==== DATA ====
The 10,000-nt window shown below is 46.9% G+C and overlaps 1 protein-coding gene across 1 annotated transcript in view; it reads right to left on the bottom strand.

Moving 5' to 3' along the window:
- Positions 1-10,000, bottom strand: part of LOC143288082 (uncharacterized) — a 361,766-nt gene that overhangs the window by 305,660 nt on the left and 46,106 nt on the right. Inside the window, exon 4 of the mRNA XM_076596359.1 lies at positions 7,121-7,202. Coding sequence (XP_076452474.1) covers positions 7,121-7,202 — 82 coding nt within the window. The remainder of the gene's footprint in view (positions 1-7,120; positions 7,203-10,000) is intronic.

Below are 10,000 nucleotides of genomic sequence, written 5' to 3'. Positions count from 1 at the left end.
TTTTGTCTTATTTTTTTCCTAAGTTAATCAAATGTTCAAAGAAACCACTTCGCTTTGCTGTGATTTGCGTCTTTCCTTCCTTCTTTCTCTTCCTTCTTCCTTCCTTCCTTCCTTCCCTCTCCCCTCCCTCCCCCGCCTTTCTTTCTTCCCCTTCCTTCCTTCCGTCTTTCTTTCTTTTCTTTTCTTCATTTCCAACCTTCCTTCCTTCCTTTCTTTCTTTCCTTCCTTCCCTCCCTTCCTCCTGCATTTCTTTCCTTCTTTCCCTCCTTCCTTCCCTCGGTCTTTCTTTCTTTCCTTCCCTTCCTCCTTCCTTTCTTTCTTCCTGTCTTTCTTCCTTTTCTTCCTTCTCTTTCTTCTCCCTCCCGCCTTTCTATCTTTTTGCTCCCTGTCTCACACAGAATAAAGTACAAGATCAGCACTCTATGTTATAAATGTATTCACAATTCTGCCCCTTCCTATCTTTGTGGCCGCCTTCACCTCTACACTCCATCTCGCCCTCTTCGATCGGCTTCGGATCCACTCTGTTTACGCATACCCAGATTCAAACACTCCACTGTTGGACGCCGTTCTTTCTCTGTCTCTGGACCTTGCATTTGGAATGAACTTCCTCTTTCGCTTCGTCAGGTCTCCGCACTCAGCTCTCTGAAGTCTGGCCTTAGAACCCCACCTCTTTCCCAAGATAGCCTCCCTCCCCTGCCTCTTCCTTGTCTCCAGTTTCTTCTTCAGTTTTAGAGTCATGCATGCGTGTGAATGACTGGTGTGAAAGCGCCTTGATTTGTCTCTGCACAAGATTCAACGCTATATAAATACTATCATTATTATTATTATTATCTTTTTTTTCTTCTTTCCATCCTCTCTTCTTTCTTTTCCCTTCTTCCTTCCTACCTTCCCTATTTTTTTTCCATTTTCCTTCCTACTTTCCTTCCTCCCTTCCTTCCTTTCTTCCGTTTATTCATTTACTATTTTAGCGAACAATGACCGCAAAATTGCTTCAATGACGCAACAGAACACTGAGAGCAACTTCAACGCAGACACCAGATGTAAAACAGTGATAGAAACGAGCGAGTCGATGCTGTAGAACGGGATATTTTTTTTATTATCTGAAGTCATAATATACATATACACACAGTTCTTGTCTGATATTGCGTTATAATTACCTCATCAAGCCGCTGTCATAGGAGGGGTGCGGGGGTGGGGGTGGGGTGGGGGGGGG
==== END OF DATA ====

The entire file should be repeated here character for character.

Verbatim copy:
The 10,000-nt window shown below is 46.9% G+C and overlaps 1 protein-coding gene across 1 annotated transcript in view; it reads right to left on the bottom strand.

Moving 5' to 3' along the window:
- Positions 1-10,000, bottom strand: part of LOC143288082 (uncharacterized) — a 361,766-nt gene that overhangs the window by 305,660 nt on the left and 46,106 nt on the right. Inside the window, exon 4 of the mRNA XM_076596359.1 lies at positions 7,121-7,202. Coding sequence (XP_076452474.1) covers positions 7,121-7,202 — 82 coding nt within the window. The remainder of the gene's footprint in view (positions 1-7,120; positions 7,203-10,000) is intronic.

Below are 10,000 nucleotides of genomic sequence, written 5' to 3'. Positions count from 1 at the left end.
TTTTGTCTTATTTTTTTCCTAAGTTAATCAAATGTTCAAAGAAACCACTTCGCTTTGCTGTGATTTGCGTCTTTCCTTCCTTCTTTCTCTTCCTTCTTCCTTCCTTCCTTCCTTCCCTCTCCCCTCCCTCCCCCGCCTTTCTTTCTTCCCCTTCCTTCCTTCCGTCTTTCTTTCTTTTCTTTTCTTCATTTCCAACCTTCCTTCCTTCCTTTCTTTCTTTCCTTCCTTCCCTCCCTTCCTCCTGCATTTCTTTCCTTCTTTCCCTCCTTCCTTCCCTCGGTCTTTCTTTCTTTCCTTCCCTTCCTCCTTCCTTTCTTTCTTCCTGTCTTTCTTCCTTTTCTTCCTTCTCTTTCTTCTCCCTCCCGCCTTTCTATCTTTTTGCTCCCTGTCTCACACAGAATAAAGTACAAGATCAGCACTCTATGTTATAAATGTATTCACAATTCTGCCCCTTCCTATCTTTGTGGCCGCCTTCACCTCTACACTCCATCTCGCCCTCTTCGATCGGCTTCGGATCCACTCTGTTTACGCATACCCAGATTCAAACACTCCACTGTTGGACGCCGTTCTTTCTCTGTCTCTGGACCTTGCATTTGGAATGAACTTCCTCTTTCGCTTCGTCAGGTCTCCGCACTCAGCTCTCTGAAGTCTGGCCTTAGAACCCCACCTCTTTCCCAAGATAGCCTCCCTCCCCTGCCTCTTCCTTGTCTCCAGTTTCTTCTTCAGTTTTAGAGTCATGCATGCGTGTGAATGACTGGTGTGAAAGCGCCTTGATTTGTCTCTGCACAAGATTCAACGCTATATAAATACTATCATTATTATTATTATTATCTTTTTTTTCTTCTTTCCATCCTCTCTTCTTTCTTTTCCCTTCTTCCTTCCTACCTTCCCTATTTTTTTTCCATTTTCCTTCCTACTTTCCTTCCTCCCTTCCTTCCTTTCTTCCGTTTATTCATTTACTATTTTAGCGAACAATGACCGCAAAATTGCTTCAATGACGCAACAGAACACTGAGAGCAACTTCAACGCAGACACCAGATGTAAAACAGTGATAGAAACGAGCGAGTCGATGCTGTAGAACGGGATATTTTTTTTATTATCTGAAGTCATAATATACATATACACACAGTTCTTGTCTGATATTGCGTTATAATTACCTCATCAAGCCGCTGTCATAGGAGGGGTGCGGGGGTGGGGGTGGGGTGGGGGGGGG